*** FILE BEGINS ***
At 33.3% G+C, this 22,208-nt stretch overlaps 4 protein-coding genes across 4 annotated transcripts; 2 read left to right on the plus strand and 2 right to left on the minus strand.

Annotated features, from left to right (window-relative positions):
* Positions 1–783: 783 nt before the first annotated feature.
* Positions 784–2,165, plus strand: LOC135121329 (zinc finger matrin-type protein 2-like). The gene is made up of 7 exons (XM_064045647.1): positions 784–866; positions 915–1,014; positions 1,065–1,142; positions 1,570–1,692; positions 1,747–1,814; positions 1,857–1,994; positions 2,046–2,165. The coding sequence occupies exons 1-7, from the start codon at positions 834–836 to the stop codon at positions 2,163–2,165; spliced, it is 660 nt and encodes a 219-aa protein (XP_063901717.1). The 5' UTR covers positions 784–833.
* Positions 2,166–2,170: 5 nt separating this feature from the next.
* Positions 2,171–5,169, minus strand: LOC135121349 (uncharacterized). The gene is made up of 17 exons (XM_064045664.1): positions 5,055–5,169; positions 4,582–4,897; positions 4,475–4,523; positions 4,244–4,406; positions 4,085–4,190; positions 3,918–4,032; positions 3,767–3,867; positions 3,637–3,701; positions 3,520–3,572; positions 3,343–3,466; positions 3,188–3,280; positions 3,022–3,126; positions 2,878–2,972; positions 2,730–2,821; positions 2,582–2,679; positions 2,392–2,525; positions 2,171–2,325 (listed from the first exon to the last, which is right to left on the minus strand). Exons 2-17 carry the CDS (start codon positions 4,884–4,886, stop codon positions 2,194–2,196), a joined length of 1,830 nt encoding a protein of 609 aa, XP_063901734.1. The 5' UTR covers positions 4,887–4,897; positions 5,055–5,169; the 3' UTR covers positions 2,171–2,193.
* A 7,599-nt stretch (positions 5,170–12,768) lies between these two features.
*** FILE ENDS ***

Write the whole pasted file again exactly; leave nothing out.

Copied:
At 33.3% G+C, this 22,208-nt stretch overlaps 4 protein-coding genes across 4 annotated transcripts; 2 read left to right on the plus strand and 2 right to left on the minus strand.

Annotated features, from left to right (window-relative positions):
* Positions 1–783: 783 nt before the first annotated feature.
* Positions 784–2,165, plus strand: LOC135121329 (zinc finger matrin-type protein 2-like). The gene is made up of 7 exons (XM_064045647.1): positions 784–866; positions 915–1,014; positions 1,065–1,142; positions 1,570–1,692; positions 1,747–1,814; positions 1,857–1,994; positions 2,046–2,165. The coding sequence occupies exons 1-7, from the start codon at positions 834–836 to the stop codon at positions 2,163–2,165; spliced, it is 660 nt and encodes a 219-aa protein (XP_063901717.1). The 5' UTR covers positions 784–833.
* Positions 2,166–2,170: 5 nt separating this feature from the next.
* Positions 2,171–5,169, minus strand: LOC135121349 (uncharacterized). The gene is made up of 17 exons (XM_064045664.1): positions 5,055–5,169; positions 4,582–4,897; positions 4,475–4,523; positions 4,244–4,406; positions 4,085–4,190; positions 3,918–4,032; positions 3,767–3,867; positions 3,637–3,701; positions 3,520–3,572; positions 3,343–3,466; positions 3,188–3,280; positions 3,022–3,126; positions 2,878–2,972; positions 2,730–2,821; positions 2,582–2,679; positions 2,392–2,525; positions 2,171–2,325 (listed from the first exon to the last, which is right to left on the minus strand). Exons 2-17 carry the CDS (start codon positions 4,884–4,886, stop codon positions 2,194–2,196), a joined length of 1,830 nt encoding a protein of 609 aa, XP_063901734.1. The 5' UTR covers positions 4,887–4,897; positions 5,055–5,169; the 3' UTR covers positions 2,171–2,193.
* A 7,599-nt stretch (positions 5,170–12,768) lies between these two features.